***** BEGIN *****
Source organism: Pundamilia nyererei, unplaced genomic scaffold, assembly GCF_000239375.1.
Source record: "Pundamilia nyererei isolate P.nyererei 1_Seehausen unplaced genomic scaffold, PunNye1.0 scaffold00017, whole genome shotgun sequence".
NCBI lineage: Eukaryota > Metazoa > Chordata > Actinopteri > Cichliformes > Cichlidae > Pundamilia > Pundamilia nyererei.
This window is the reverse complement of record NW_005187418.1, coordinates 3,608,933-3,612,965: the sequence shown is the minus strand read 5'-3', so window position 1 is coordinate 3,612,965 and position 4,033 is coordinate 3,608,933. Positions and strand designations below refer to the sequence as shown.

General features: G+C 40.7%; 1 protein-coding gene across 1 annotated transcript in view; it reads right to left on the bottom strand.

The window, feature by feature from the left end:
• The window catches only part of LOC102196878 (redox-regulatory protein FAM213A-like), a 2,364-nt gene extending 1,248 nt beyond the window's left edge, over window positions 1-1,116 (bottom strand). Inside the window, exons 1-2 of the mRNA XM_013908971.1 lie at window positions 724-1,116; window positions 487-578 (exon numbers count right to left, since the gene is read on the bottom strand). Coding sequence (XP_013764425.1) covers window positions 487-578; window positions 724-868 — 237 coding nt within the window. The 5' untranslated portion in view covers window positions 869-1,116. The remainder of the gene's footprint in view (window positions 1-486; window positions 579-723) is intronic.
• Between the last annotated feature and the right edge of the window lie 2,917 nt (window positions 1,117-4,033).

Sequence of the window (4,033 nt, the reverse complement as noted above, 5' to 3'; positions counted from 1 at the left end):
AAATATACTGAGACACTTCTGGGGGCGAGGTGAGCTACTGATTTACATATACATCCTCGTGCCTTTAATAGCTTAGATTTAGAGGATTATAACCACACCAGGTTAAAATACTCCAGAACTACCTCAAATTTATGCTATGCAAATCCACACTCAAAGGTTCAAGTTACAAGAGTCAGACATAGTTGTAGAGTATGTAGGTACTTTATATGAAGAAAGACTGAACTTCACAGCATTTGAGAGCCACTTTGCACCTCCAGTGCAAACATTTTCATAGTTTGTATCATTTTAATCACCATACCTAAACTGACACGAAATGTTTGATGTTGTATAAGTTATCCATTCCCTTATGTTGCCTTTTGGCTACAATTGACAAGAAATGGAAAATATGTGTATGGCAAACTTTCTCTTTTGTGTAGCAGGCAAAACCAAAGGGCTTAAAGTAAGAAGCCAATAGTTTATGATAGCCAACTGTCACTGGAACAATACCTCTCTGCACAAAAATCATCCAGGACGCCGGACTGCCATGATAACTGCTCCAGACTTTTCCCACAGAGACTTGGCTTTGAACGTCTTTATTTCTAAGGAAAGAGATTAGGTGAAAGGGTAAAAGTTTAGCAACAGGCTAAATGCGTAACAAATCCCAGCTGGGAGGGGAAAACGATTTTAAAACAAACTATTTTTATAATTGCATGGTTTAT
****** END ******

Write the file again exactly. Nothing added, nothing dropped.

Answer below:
Source organism: Pundamilia nyererei, unplaced genomic scaffold, assembly GCF_000239375.1.
Source record: "Pundamilia nyererei isolate P.nyererei 1_Seehausen unplaced genomic scaffold, PunNye1.0 scaffold00017, whole genome shotgun sequence".
NCBI lineage: Eukaryota > Metazoa > Chordata > Actinopteri > Cichliformes > Cichlidae > Pundamilia > Pundamilia nyererei.
This window is the reverse complement of record NW_005187418.1, coordinates 3,608,933-3,612,965: the sequence shown is the minus strand read 5'-3', so window position 1 is coordinate 3,612,965 and position 4,033 is coordinate 3,608,933. Positions and strand designations below refer to the sequence as shown.

General features: G+C 40.7%; 1 protein-coding gene across 1 annotated transcript in view; it reads right to left on the bottom strand.

The window, feature by feature from the left end:
• The window catches only part of LOC102196878 (redox-regulatory protein FAM213A-like), a 2,364-nt gene extending 1,248 nt beyond the window's left edge, over window positions 1-1,116 (bottom strand). Inside the window, exons 1-2 of the mRNA XM_013908971.1 lie at window positions 724-1,116; window positions 487-578 (exon numbers count right to left, since the gene is read on the bottom strand). Coding sequence (XP_013764425.1) covers window positions 487-578; window positions 724-868 — 237 coding nt within the window. The 5' untranslated portion in view covers window positions 869-1,116. The remainder of the gene's footprint in view (window positions 1-486; window positions 579-723) is intronic.
• Between the last annotated feature and the right edge of the window lie 2,917 nt (window positions 1,117-4,033).

Sequence of the window (4,033 nt, the reverse complement as noted above, 5' to 3'; positions counted from 1 at the left end):
AAATATACTGAGACACTTCTGGGGGCGAGGTGAGCTACTGATTTACATATACATCCTCGTGCCTTTAATAGCTTAGATTTAGAGGATTATAACCACACCAGGTTAAAATACTCCAGAACTACCTCAAATTTATGCTATGCAAATCCACACTCAAAGGTTCAAGTTACAAGAGTCAGACATAGTTGTAGAGTATGTAGGTACTTTATATGAAGAAAGACTGAACTTCACAGCATTTGAGAGCCACTTTGCACCTCCAGTGCAAACATTTTCATAGTTTGTATCATTTTAATCACCATACCTAAACTGACACGAAATGTTTGATGTTGTATAAGTTATCCATTCCCTTATGTTGCCTTTTGGCTACAATTGACAAGAAATGGAAAATATGTGTATGGCAAACTTTCTCTTTTGTGTAGCAGGCAAAACCAAAGGGCTTAAAGTAAGAAGCCAATAGTTTATGATAGCCAACTGTCACTGGAACAATACCTCTCTGCACAAAAATCATCCAGGACGCCGGACTGCCATGATAACTGCTCCAGACTTTTCCCACAGAGACTTGGCTTTGAACGTCTTTATTTCTAAGGAAAGAGATTAGGTGAAAGGGTAAAAGTTTAGCAACAGGCTAAATGCGTAACAAATCCCAGCTGGGAGGGGAAAACGATTTTAAAACAAACTATTTTTATAATTGCATGGTTTAT